When you place the ship, you must be able to trace an unbroken white line to one of the board edges. If there is more than one available path, then you get to choose which path you want to follow (basically, imagine it this way: You board a ship somewhere in the "old world" and sail it towards the "unexplored territory." At some point during your voyage, you reach the "map" that the board represents. From that point you still have to sail towards the part of the map that hasn't been explored yet). If the white path you choose to follow leads to a board edge circle with coins on it, you must pay that cost in order to start the voyage.
FAQ for one Certain Game
If you choose to place the ship on a starting tile that has an opponent's settlement or fort on it, then you must pay the "toll" to that player. You also have to pay the toll if the white path you followed to the edge of the board passes by his fort or settlement. If you do not place the ship on such a path at the beginning of your turn, then you don't have to pay the toll. It is important to remember that it does not matter where the ship ends the turn. All that matters is where it begins the turn. In fact, the ship is technically removed at the end of each turn, before the next player begins.
If you remove a scout from a jungle path, it creates an open space. Any player can (through the normal course of play) choose to place a scout in that open space. Other scouts on that jungle path are not affected. They remain in the space that they were in before. Removing a scout may make a "gap" in a jungle path. That's fine. It has no effect. When another scout is added to that path, it will fill the hole (because you must always place your scout on the empty space CLOSEST to the native hut).
If the vacated space is an eye space, and another scout is added to that space, then the new scout would get the chance to glance at the token in the hut. If the vacated space is a dot space, then the new scout would not get any benefit, because there can only be one token in each hut.
If a space is completely surrounded on all four sides, you should fill it with a tile from the open stacks. Similarly, if a series of spaces are completely surrounded by land, then those spaces are filled from the open stacks as well. If there is an unexplored area covering more than one space that has water access on at least one side, you will have to explore those spaces because there will be at least two possible tiles for each space. Sometimes it will be very difficult to draw a legally playable tile to fill those hard to reach areas. Buying an “open” tile can save you a lot of time and effort, and maybe even money!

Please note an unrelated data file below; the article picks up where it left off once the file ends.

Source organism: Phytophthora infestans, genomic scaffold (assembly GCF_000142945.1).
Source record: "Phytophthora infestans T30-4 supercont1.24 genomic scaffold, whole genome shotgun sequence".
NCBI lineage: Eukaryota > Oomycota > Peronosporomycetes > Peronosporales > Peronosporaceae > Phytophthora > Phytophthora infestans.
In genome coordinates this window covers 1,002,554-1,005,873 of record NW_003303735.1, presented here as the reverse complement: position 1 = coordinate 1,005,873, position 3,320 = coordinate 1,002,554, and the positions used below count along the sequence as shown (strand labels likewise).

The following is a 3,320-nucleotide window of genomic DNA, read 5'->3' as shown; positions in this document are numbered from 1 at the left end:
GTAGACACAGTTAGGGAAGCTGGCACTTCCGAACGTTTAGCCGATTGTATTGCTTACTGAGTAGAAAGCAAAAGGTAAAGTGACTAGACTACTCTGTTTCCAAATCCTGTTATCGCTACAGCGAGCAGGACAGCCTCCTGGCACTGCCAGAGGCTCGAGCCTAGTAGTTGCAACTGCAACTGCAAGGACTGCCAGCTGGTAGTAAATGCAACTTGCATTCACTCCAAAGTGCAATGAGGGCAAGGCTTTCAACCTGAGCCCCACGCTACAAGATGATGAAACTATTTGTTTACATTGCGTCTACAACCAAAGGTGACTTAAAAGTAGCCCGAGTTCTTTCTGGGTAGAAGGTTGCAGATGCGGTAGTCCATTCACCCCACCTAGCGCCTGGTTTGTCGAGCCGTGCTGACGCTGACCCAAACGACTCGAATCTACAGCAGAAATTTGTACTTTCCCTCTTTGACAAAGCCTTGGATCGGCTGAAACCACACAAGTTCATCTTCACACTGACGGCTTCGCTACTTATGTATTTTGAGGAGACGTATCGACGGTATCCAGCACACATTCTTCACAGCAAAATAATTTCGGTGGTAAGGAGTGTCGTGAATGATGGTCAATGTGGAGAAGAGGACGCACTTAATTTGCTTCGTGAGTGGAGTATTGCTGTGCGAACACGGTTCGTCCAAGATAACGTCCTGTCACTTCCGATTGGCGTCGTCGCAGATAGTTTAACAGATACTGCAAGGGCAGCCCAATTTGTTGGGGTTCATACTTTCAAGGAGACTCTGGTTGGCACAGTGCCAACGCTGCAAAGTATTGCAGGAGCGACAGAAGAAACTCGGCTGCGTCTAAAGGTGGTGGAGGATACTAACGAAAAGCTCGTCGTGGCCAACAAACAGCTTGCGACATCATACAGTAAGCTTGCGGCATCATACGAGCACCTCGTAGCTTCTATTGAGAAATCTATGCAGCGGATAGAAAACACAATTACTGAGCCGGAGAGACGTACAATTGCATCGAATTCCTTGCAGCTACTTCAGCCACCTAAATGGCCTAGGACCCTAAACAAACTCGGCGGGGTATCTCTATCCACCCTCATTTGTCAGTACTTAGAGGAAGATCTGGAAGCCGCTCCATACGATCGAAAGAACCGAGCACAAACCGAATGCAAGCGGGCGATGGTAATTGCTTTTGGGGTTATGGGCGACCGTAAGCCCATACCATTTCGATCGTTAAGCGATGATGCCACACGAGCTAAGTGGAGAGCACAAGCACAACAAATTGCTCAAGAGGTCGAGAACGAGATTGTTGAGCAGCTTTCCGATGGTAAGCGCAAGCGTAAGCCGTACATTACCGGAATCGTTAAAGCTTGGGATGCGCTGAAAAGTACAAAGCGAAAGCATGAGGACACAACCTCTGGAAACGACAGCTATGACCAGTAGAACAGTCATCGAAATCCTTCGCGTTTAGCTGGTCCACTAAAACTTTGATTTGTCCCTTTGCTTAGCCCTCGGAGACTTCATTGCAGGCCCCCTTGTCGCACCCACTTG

When you have no scouts in your supply, and you want to purchase one to place on a newly discovered tile, then you may choose to remove any of your scouts already on the board. You can choose to remove any scout that is already on a tile in the map section of the board, or you can remove a scout from any jungle path. You may choose any scout from the path; you are not limited to taking only the "first" or "last" scout on the path. You choose which scout to take.
The solution here is to "pretend" that there is a correct tile for that space. This, of course, only applies when there is exactly one correct type of tile for the space, and it is completely surrounded, and no appropriate tile can be found. Since this will probably end up being the last tile for the game, you can just imagine the correct coastline for purposes of scoring the last island. Alternatively, for scoring purposes ONLY, you could take a tile from another island scored earlier in the game, and use it to help count the score of the final island.
Anytime your explorations lead you to a "dead end" because all four sides of the tile the ship is on are either already explored or an edge of the board, then you lose any other tiles you have paid for. You do not get to draw them from the stacks; your exploration for the turn has to stop there.
Now, if there is land on the tile that ship moved onto, you can always place a unit there (scout, etc.), even if your further exploration is cut off. The only times you are prevented from placing a unit are:
- if the last tile you successfully played has no land on it.
- if the last tile you successfully played has a "storms" symbol on it.
- if you were unable to successfully play any tiles at all, and the ship has not left your "starting space."
When you place a scout in a Jungle Path, you may choose any of the seven paths to put him in, as long as the path you choose has at least one empty space left. This way you can try to protect valuable fruit tokens that you have already discovered.
Yes, it is legal. When you launch your expedition at the beginning of your turn, you may choose ANY route that connects your starting tile to a board edge. It does not matter how long or twisted that route is. If the route you choose avoids any fees (for starting from a "coin" space or passing an opposing fort, for example) then you don't have to pay.